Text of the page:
Provincial Leaders Blast OLG

The recently “modernized” Ontario Lottery and Gaming Corp. made overly optimistic predictions about new casino revenues, and also cut racetracks out of the revenue stream from slots. That’s made some provincial politicians angry, including opposition leader Tim Hudak (l.).

Racetracks get the short end

A so-called “modernization” of the Ontario Lottery and Gaming Corp., which included dropping a racetrack subsidy program, has some Canadian government officials fuming. Ontario Progressive Conservative leader Tim Hudak criticized the “abrupt cancellation” of the racetrack program, which gave $347 million a year from slot machine revenues to horse tracks.

“Why would you close down jobs in that sector when the biggest issue is creating jobs?” Hudak asked. “I would park it permanently on the shelf. I don’t believe it’s in the interest of the province to open up 39 new casinos. Instead, I would build on what’s working.”

According to CTV News, Toronto Auditor General Bonnie Lysyk has also criticized the change. “OLG included projected profits from those casinos without first confirming that new casinos would be accepted, would be considered, in certain municipalities,” said Lysyk last week. “In fact, large Ontario cities such as Toronto and Ottawa rejected OLG’s proposals for constructing new casinos.”

Lysyk says that $2.8 billion the provincial government expects from an overhaul of its gambling agency could be at risk because of “overly optimistic assumptions” about things cities’ willingness to host new casinos and gamblers’ willingness to utilize a new internet gaming site. According to the Ottawa Citizen, that’s almost two-thirds of the $4.6 billion OLG’s modernization was supposed to bring in over six years.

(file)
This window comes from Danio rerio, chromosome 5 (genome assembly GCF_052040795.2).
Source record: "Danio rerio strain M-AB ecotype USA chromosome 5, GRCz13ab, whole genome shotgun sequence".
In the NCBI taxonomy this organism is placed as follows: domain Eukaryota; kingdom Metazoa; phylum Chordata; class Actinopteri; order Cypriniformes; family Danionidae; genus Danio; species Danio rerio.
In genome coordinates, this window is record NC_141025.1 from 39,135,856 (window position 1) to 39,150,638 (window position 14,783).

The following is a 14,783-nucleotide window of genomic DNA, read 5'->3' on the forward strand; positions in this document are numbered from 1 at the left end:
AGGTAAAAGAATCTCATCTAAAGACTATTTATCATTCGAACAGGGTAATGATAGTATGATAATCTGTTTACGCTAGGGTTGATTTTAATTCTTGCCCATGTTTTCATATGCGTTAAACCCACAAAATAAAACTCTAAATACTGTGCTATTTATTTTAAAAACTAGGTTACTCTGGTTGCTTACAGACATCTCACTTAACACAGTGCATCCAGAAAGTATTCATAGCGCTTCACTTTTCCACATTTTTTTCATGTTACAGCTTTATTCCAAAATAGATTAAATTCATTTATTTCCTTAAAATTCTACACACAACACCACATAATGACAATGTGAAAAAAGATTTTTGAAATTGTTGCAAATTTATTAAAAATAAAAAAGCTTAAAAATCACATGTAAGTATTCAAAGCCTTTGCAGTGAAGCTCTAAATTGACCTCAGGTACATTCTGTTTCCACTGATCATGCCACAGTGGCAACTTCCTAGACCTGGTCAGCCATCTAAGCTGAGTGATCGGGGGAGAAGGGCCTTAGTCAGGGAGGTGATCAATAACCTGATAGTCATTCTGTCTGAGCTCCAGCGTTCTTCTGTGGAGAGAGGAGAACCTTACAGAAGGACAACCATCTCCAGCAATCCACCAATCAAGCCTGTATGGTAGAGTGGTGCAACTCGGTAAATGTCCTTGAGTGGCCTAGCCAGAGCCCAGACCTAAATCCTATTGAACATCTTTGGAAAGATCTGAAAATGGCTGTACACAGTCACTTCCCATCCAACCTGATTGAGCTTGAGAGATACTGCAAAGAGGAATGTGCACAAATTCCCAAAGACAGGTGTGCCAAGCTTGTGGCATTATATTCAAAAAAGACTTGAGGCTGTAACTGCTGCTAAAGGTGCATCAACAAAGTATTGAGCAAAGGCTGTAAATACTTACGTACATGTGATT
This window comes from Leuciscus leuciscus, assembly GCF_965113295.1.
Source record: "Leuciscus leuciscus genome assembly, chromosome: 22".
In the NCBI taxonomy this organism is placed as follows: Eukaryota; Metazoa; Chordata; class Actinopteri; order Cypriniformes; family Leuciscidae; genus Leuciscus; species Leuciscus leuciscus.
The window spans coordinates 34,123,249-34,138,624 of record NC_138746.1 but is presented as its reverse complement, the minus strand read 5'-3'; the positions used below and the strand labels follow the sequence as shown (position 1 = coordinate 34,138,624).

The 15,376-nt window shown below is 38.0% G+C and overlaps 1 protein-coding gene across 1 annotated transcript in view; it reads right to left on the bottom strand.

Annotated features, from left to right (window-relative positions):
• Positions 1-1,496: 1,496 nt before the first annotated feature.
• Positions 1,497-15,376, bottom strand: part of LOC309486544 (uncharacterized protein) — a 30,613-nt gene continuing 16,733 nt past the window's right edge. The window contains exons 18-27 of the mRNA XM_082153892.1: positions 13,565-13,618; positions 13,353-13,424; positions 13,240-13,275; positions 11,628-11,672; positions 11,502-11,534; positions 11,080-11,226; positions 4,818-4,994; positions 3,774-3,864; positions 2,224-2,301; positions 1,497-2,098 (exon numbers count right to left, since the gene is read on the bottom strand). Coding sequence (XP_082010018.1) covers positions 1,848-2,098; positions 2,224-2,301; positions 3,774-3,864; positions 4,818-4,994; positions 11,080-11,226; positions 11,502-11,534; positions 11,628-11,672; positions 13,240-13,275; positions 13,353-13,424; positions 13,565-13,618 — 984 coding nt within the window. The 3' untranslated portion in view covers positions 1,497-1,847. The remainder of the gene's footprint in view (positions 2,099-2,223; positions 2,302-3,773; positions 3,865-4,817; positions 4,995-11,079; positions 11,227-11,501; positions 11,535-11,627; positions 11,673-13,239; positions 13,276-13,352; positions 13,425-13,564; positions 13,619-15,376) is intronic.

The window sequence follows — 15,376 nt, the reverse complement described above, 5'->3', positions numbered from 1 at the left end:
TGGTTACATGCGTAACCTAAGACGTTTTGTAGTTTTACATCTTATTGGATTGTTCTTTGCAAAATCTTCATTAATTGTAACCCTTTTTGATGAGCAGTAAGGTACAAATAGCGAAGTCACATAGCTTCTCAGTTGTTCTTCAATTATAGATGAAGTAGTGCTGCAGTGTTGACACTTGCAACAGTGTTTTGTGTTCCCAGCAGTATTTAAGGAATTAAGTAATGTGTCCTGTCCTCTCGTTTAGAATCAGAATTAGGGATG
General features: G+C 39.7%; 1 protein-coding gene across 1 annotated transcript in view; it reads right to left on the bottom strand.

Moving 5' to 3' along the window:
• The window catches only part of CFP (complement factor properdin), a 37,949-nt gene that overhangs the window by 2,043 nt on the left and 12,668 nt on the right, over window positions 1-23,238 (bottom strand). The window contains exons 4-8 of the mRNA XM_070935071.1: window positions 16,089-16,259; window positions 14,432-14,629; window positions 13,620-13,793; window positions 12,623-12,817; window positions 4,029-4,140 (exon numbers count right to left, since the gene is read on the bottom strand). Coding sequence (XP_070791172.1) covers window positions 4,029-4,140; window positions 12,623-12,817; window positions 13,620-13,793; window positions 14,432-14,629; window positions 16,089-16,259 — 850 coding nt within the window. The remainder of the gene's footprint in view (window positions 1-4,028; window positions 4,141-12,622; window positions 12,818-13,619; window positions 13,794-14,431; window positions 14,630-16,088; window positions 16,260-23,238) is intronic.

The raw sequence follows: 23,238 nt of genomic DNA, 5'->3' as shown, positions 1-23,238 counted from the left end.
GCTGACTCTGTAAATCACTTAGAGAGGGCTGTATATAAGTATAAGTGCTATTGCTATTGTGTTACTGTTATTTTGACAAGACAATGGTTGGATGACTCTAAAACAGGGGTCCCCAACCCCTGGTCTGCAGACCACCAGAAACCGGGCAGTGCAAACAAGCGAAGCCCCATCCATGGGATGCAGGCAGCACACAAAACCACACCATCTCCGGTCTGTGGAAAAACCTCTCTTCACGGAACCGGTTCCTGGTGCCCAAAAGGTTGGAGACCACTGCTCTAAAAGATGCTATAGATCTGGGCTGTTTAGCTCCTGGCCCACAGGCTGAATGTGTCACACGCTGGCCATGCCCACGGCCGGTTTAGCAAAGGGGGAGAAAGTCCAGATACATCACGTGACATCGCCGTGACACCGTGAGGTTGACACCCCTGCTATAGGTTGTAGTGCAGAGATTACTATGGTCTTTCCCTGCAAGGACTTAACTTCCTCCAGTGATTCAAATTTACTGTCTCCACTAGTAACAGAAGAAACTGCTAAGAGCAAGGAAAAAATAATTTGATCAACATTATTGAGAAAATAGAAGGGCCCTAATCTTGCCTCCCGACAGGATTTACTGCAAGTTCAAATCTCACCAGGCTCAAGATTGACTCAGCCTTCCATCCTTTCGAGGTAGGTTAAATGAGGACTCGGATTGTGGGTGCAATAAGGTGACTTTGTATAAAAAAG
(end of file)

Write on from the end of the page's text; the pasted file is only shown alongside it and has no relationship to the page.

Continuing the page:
OLG has failed to find an appetite for downtown casinos in Toronto and Ottawa. “We believe that this was partially due to the lack of a comprehensive underlying business case based on objective and comprehensive data, as well as to the lack of information on whether the various key stakeholders would support OLG’s plans,” Lysyk’s report said.

By opening new casinos downtown in major cities, OLG said, those downtowns would become tourist destinations for the young and affluent. But the cities weren’t interested. OLG Chairman Philip Olsson said in an open letter to Lysyk that modernization “is a multi-year plan, now in its third year, which, upon completion will deliver approximately $1 billion annually in additional net new profit to the province.” In the end, he said, it would increase the government’s take from gaming from $2 billion a year to $3 billion a year.

Meanwhile, one community is interested. OLG will choose among three to five contenders for a new casino license in the Eastern Ontario “bundle.” The new casino site will be located near Belleville, according to the Toronto Intelligencer.

Belleville Mayor Neil Ellis said it’s good news for the community. In anticipation of new development, the city has rezoned several parcels of land in the vicinity. “Any investor that’s coming to see us now will be serious,” Ellis said. “We expect to see investors come in and look at locations now.”

OLG spokesperson Tony Bitonti says the operator should be chosen by early 2015. “I am unable to tell you how many proponents are moving forward in the RFP as we don’t reveal those details as indicated in the release,” he said. “The next announcement we make will be who is the successful operator for the bundle.”